Id. The Lee case also examines those situations where a claimant contends that he or she did not know, until shortly before giving notice, that a policy of insurance existed that provided uninsured motorist coverage, or did not know that the alleged tortfeasor was uninsured:

. . .it is. . .a general rule that in order for ignorance of coverage to excuse an insured or additional insured from following the procedures set out in an insurance policy, it must be shown that the claimant exercised due diligence and reasonable care in ascertaining that there was coverage under the policy.

Id. The Supreme Court in Lee also held that “[w]here the facts and inferences are undisputed that notice was not given within the time required by the policy, the reasonableness of the delay becomes a question of law for the court.” Id.

The plaintiff admits that notice as required by the policy was not given to GEICO until some 12 months after the accident occurred. On its face, notice given 12 months after the fact is not prompt notice. Therefore, we must determine if the delay in giving notice in this case was reasonable “under the circumstances of [this] case.” Id.

The plaintiff offers a number of reasons for his delay in giving GEICO the requisite notice. As previously indicated, he claims, as does his mother, that he did not give notice because he was unaware that the uninsured motorist coverage applied to him since he was not driving a vehicle at the time of the accident. This claimed lack of knowledge of coverage is not a legal justification for failing to give the requisite notice in this case because there is nothing in the record to indicate that the plaintiff “exercised due diligence and reasonable care in ascertaining that there was coverage under the policy.” Lee, 732 S.W.2d at 276.

The plaintiff also argues that he suffered “permanent brain damage” in the accident and that this should excuse the delay in giving notice. The record before us does not disclose the nature and extent of the plaintiff’s brain damage; nor does it reflect how, if at all, this damage affected the plaintiff’s cognitive functions. We do know from the plaintiff’s answers to interrogatories that he had worked and attended school since the accident. The plaintiff’s “bare bones” statement that he suffered permanent brain damage is insufficient, standing alone, to excuse his compliance with the notice provisions of the subject policy.

The facts supporting GEICO’s motion make out its claim for relief. On the other hand, the facts presented by the plaintiff in opposition to GEICO’s properly supported motion for summary judgment do not establish a legal basis for excusing the late notice in this case.

The type of notice at issue in this case has been labeled by the courts of this state as “a vital and indispensable condition precedent to recovery under the policy.” Hartford Accident and Indemnity Co. v. Creasy, 530 S.W.2d 778, 779 (Tenn. 1975). “The general purpose of a notice provision is to make the insurer aware that a claim may be forthcoming and provide an adequate opportunity for investigation.” Allstate Insurance Co. v. Fitzgerald, 743 F. Supp. 539, 542 (W.D. Tenn. 1990).

The plaintiff argues that his failure to give GEICO the requisite notice should not defeat coverage in this case because the insurance company failed to show that it was prejudiced by the late notice. It is true that there is no showing of actual prejudice in the record; but it is clear that controlling precedent does not require a showing of such prejudice. Phoenix Cotton Oil Co. v. Royal Indemnity Co., 205 S.W. 128, 130 (Tenn. 1918); Hartford Accident and Indemnity Co., 530 S.W.2d at 779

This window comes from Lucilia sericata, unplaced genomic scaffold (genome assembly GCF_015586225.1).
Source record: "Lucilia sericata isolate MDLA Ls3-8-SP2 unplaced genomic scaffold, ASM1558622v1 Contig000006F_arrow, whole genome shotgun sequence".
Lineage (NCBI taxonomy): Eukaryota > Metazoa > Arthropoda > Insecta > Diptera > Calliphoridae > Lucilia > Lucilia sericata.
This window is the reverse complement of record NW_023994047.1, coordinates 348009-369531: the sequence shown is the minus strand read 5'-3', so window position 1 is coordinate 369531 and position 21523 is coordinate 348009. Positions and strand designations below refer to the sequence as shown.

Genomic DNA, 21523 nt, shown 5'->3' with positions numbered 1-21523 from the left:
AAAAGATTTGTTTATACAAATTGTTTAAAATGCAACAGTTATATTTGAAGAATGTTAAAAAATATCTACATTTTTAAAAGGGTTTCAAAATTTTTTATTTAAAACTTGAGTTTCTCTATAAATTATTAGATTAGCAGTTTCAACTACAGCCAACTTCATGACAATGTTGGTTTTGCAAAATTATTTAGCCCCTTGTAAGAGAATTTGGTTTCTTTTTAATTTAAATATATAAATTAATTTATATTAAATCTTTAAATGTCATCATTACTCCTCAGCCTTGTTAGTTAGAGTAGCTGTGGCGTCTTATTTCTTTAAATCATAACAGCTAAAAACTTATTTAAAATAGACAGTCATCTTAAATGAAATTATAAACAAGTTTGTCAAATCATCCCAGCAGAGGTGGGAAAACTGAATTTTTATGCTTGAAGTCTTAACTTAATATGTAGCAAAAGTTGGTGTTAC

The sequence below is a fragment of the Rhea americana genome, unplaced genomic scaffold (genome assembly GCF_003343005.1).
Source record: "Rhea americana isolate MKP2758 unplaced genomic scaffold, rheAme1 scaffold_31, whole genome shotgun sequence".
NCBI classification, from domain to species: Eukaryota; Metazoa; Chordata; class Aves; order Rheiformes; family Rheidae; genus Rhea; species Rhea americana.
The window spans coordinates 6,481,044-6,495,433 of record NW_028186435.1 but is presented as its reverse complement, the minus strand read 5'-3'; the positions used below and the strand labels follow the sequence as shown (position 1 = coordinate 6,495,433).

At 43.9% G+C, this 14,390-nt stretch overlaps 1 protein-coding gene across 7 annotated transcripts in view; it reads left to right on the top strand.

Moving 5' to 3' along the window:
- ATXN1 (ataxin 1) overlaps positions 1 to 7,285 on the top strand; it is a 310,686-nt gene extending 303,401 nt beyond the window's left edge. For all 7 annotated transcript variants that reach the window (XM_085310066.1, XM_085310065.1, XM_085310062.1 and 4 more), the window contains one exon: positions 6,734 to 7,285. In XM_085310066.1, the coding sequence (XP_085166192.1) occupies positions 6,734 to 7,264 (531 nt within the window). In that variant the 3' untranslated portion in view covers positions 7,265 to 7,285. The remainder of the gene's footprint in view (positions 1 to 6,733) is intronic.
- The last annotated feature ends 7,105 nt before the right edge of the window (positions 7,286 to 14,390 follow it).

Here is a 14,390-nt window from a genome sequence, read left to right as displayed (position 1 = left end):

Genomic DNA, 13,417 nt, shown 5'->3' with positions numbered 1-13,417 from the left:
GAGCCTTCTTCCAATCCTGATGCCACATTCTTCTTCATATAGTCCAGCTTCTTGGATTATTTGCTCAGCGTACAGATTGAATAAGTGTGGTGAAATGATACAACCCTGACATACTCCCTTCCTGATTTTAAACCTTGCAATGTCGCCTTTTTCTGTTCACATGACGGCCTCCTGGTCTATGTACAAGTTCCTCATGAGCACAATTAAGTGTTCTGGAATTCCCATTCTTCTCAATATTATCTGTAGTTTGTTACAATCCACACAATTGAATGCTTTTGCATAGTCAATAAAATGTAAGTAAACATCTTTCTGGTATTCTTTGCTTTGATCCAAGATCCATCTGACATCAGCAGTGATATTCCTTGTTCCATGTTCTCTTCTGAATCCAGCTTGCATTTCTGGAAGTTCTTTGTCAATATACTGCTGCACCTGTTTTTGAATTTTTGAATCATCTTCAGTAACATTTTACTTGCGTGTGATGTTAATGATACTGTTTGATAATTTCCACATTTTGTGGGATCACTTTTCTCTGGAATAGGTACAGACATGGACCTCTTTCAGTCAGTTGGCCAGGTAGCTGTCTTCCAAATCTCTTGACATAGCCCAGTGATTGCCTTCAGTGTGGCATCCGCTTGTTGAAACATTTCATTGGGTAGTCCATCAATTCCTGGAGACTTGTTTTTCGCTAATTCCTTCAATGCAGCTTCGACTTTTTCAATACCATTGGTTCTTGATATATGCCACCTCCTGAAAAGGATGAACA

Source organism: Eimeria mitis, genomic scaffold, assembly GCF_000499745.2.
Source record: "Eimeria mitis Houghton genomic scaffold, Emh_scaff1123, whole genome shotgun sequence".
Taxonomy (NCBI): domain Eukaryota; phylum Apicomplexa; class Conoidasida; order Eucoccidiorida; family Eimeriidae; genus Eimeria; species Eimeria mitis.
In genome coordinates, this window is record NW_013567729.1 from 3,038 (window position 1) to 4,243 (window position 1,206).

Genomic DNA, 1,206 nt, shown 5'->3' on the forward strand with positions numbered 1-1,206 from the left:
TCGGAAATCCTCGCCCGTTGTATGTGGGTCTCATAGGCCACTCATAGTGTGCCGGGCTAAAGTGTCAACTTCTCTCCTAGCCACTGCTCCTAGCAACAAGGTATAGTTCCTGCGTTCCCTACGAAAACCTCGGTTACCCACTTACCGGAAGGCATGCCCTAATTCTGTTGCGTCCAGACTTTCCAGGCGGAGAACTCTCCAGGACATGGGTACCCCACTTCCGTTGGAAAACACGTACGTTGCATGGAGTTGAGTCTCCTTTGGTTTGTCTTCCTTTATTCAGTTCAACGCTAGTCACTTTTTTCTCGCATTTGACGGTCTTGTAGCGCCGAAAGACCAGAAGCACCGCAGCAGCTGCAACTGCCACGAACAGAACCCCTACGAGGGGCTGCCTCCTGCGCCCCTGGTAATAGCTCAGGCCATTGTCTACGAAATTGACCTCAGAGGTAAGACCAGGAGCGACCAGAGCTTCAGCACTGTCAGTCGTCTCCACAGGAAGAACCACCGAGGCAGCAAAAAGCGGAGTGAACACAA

(Tenn. 1975) (“there need not be any showing of prejudice.”)

The Eastern Section of the Court of Appeals has previously expressed its feeling that the plaintiff’s “no prejudice” argument is “appealing,” North River Ins. Co. v. Johnson, 757 S.W.2d 334, 335-36 (Tenn.App. 1988) (Franks, J.); however, as we expressed in the North River Ins. Co. case, the arguments supporting the plaintiff’s position on the question of prejudice “are based on public policy considerations, which are to be declared by the Supreme Court and the legislative branch.” Id. at 336. It is not our prerogative to overrule controlling Supreme Court precedent.

We have examined all of the Tennessee authority[4]
cited by the plaintiff. We do not find that any of it supports the plaintiff’s position in this case. His authority from other jurisdictions,[5] while supportive of his basic argument regarding prejudice, does not express the law of this State; in fact, they are all contrary to controlling Supreme Court precedent holding that an insurer does not have to show a lack of prejudice in a case such as the one before us.

The judgment of the trial court is affirmed. Costs on appeal are taxed to the appellant and his surety. This case is remanded to the trial court for the collection of costs assessed below, pursuant to applicable law.

__________________________ Charles D. Susano, Jr., J.

CONCUR:

_______________________ Herschel P. Franks, J.
_______________________ William H. Inman, Sr.J.

[1] This was because the plaintiff was dirty, having worked that day in the chicken houses on his mother’s farm.
[2] It is unlikely the accident report was dated “November 6, 1996,” since the accident occurred on November 3, 1995. The date of November 6, 1996, may represent a “slip of the pen.”
[3] This principle is now found in Rule 56.04. The change was effective after the hearing below.
[4] Tennessee Farmers Mutual Insurance Co. v. Anderson, 1989 WL 22698 (Tenn.App. 1989); Nationwide Mutual Insurance Co. v. Shannon, 701 S.W.2d 615 (Tenn.App. 1985); White v. Tennessee Farmers Mutual Insurance Co., 1996 WL 219674 (Tenn.App. 1996); McKimm v. Bell, 1988 WL 126835 (Tenn.App. 1988), affirmed by the Tennessee Supreme Court at 790 S.W.2d 526 (Tenn. 1990); Reliance Insurance Co. v. Athena Cablevision Corp., 560 S.W.2d 617 (Tenn. 1977).
[5] Canron, Inc. v. Federal Insurance Co., 82 Wn. App. 480, 918 P.2d 937 (1996); General Accident Ins. Co. v. Scott, 107 Md. App. 603, 669 A.2d 773 (1996); Schroth v. New Mexico Self-Insurers Fund, 113 N.M. 708, 832 P.2d 399 (1992); Weaver v. State Farm Mut. Auto. Ins. Co., 936 S.W.2d 818 (Mo. 1997).